Magpas Air Ambulance is committed to supporting the Armed Forces, and has demonstrated this by signing the Armed Forces Covenant and receiving the Gold Award in the Defence Employer Recognition Scheme—the first air ambulance charity in the UK to achieve this.

Many of Magpas Air Ambulance’s clinicians, aviation crew and trustees have or currently work with the Armed Forces, including two of the charity’s technical crew members (TCMs).

As TCMs, Scott Todd and Simon Dodd form part of the aviation crew, sitting in the cockpit during flights and assisting the pilot with navigation, comms and looking out for any hazards in the air or at landing sites.

Before joining Magpas Air Ambulance, both Scott and Simon worked as Weapon Systems Operator Rotary Wing Crewmen in the Royal Air Force. This Armed Forces Week, we caught up with them to find out more…

Simon Dodd (left) and Scott Todd (right)
Simon Dodd (left) and Scott Todd (right)

How did you come to join the Armed Forces? 

Scott: I grew up in Northern Ireland at the time of The Troubles. I used to see chinooks flying over my house when I was a boy and there was never any doubt in my mind of what I wanted to do when I grew up.

Much to my mother’s dismay, as soon as I finished school I joined the Army.

Simon: After completing a degree in environmental geology and starting my first graduate job, I quickly discovered I hated being stuck at a desk all day. I started travelling—going to South America and doing a ski season in France, but knew I needed to commit to something more permanent.

I went to a few grad fairs and was drawn to the RAF stands every time. It looked different, exciting, interesting—and had a permanent contract to sign!

Scott Todd on operations in Northern Ireland with the Army
Scott Todd on operations in Northern Ireland with the Army

What did your Armed Forces career entail? 

Scott: I spent 9 years in the Army, with the first few on operations in Ireland, before I moved to join the Royal Air Force, in which I spent the next 13 flying as a Weapons System Operator (WSOp) Rotary Wing Crewman.

Flying in chinooks felt like a dream come true after so many years of longing to work in that role, and I did seven tours in Afghanistan in total.

Simon: After signing up, it took three years of training to make it to the front-line flying chinooks, and I spent seven years with my squadron. Which just so happened to be the same one Scott had previously worked in—I joined just after he left! I did three tours of Afghanistan, as well as exercises in Jordan, America and Corsica.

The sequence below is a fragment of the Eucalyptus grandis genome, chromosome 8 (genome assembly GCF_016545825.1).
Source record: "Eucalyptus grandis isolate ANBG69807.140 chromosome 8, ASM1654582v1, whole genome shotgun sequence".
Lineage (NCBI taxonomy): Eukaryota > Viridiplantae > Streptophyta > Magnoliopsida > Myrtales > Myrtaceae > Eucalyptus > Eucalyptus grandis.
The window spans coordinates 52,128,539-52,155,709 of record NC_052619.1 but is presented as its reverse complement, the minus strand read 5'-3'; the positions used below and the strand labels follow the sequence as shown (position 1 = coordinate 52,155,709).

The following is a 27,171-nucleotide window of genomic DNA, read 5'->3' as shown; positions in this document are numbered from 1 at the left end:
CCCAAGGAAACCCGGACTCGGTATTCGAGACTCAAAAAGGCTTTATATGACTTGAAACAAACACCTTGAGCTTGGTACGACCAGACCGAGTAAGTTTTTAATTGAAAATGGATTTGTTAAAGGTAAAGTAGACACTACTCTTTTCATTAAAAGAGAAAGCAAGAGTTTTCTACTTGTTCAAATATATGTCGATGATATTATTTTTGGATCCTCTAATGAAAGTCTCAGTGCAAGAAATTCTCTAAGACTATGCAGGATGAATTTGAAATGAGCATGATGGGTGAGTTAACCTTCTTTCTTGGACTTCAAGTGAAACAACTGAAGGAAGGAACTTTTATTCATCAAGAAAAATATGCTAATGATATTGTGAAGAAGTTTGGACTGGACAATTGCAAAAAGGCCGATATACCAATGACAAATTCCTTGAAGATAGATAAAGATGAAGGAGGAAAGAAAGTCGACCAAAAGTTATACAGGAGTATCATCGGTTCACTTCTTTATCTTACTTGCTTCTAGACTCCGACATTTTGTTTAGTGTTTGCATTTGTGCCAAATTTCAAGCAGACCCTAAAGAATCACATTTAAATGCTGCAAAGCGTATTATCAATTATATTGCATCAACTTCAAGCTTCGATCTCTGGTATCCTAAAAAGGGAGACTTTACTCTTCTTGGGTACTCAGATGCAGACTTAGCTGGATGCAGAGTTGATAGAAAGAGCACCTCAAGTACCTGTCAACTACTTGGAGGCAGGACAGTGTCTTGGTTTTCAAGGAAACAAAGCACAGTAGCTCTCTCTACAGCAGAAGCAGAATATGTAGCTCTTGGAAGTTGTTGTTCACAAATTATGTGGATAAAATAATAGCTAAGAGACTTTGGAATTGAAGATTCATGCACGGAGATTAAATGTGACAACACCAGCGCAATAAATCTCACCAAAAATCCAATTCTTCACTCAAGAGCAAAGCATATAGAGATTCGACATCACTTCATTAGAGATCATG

In my time with the RAF, I worked as a frontline operator, as well as a crewman trainer and my last role was the standards officer for crewmen—so I went from training people to assessing them.

Simon Dodd in Afghanistan
Simon Dodd in Afghanistan

What did you enjoy most about working in the Armed Forces, and what was your biggest challenge? 

Scott: Although I loved flying in chinooks, what I enjoyed most was the teamwork—particularly working with like-minded people in the Medical Emergency Response Team (MERT). However, despite it being a very rewarding job, it was also a double-edged sword as we were exposed to a lot of traumatic incidents and injuries.

Simon: Teamwork was also my favourite element of the forces. I’ve never experienced anything like the tight bond you have with people there, particularly when you do tours—the people you’re away with are family at that time. That’s what I enjoyed the most and miss the most, although working with Magpas Air Ambulance has rekindled that feeling a little.

What I found hardest was the unpredictability of life in the RAF. Having to drop everything and leave home whenever you’re needed can be tough, especially as I have a wife and we could never plan anything in advance.

Simon and his squadron
Simon and his squadron

Do you think having a background in the Armed Forces lends itself to working at Magpas Air Ambulance? 

Scott: I think having a background in the Armed Forces has lent itself to my work here. Working with the RAF MERT team not only meant I’d already been exposed to trauma and critically ill patients, but also provided me with transferable skills such as flying, radio communications, navigation, working in a team and more.

You also get the same feeling at Magpas Air Ambulance as you do in the forces, that you’re all there as like-minded people who genuinely want to make a difference and do something good (as cheesy as that sounds!).

Simon: My time in the RAF has definitely helped me in my role at Magpas Air Ambulance. There are obvious benefits, such as huge amounts of training (both aviation and military) and experience in dealing with unsightly incidents that will undoubtedly prepare you to work in the air ambulance setting. I also think military life gives you resilience; prepares you for uncertainty; and teaches you how to work effectively as a team, with anyone, anywhere, anytime.

With this in mind, I definitely think working with Magpas Air Ambulance is akin to military life in some respects, and it helps that so many members of staff here—particularly amongst the clinical and aviation team—have had experience of, or split their time between, the Armed Forces.

Scott Todd at the back of the chinook
Scott Todd at the back of the chinook